New Forest cycle sportive event 'targeted by vandals'
A mass cycle ride through the New Forest was targeted by vandals throwing metal tacks in the road, organisers have claimed.
UK Cycling Events said there was a "a concerted attempt" to disrupt the annual Wiggle New Forest Spring Sportive on Saturday.
At one point protesters blocked part of the 58-mile (93km) route of the commercial, non-competitive event.
Hampshire Constabulary confirmed it was investigating reports of vandalism.
While Saturday's ride did take place around the New Forest's lanes, flooding at the control centre near Brockenhurst led to the postponement of cycling on Sunday.
Martin Barden, of UK Cycling Events, said tacks and drawing pins had been put down on lanes near Boldre which marshals had removed before any cyclists arrived.
Police said about 35 protesters had blocked the road at Blackwater Forest car park on Saturday morning but dispersed when officers arrived.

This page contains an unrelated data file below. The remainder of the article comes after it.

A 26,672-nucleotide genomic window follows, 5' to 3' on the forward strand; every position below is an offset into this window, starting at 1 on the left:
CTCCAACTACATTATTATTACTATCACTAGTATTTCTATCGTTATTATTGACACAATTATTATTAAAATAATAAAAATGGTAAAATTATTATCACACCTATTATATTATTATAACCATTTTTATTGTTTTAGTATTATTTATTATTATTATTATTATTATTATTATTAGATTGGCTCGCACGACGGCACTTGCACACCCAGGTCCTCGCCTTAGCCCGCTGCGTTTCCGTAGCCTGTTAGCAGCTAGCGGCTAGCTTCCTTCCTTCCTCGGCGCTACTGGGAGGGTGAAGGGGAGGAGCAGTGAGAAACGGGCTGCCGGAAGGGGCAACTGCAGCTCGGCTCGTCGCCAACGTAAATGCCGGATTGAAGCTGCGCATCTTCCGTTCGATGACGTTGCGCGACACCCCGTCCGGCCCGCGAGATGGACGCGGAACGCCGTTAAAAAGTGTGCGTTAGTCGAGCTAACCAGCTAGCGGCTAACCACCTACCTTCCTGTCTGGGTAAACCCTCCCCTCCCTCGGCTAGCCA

There were also hundreds of incidents of direction and safety signs being damaged or removed.
The event had been criticised by horse owners and others who raised safety concerns and said it created "no-go zones" for other forest users.
However Dr Tony Hockley, of the New Forest Equestrian Association (NFEA) said he "deplored" any actions like putting tacks or pins on the road.
"It is unlikely to be anyone in the horse-owning community responsible as tacks can be extremely dangerous to horses and the consequences can be severe," he said.
He expressed concern at organisers' plans to reschedule the event for June when he said the forest would be busier.
UK Cycling Events insists its events comply with all safety and planning guidelines and benefits local tourist businesses.
Mr Barden said: "It's a lot of people but we have safety crews and marshals to manage it effectively. Everyone should have the right to enjoy their own pastimes - the New Forest is a 'national' park."
Last month, New Forest East MP Julian Lewis, wrote to transport minister Norman Baker calling for such events to be subject to the same licensing regulations as road races currently are.
The National Park Authority previously said it would "actively monitor" cycling events.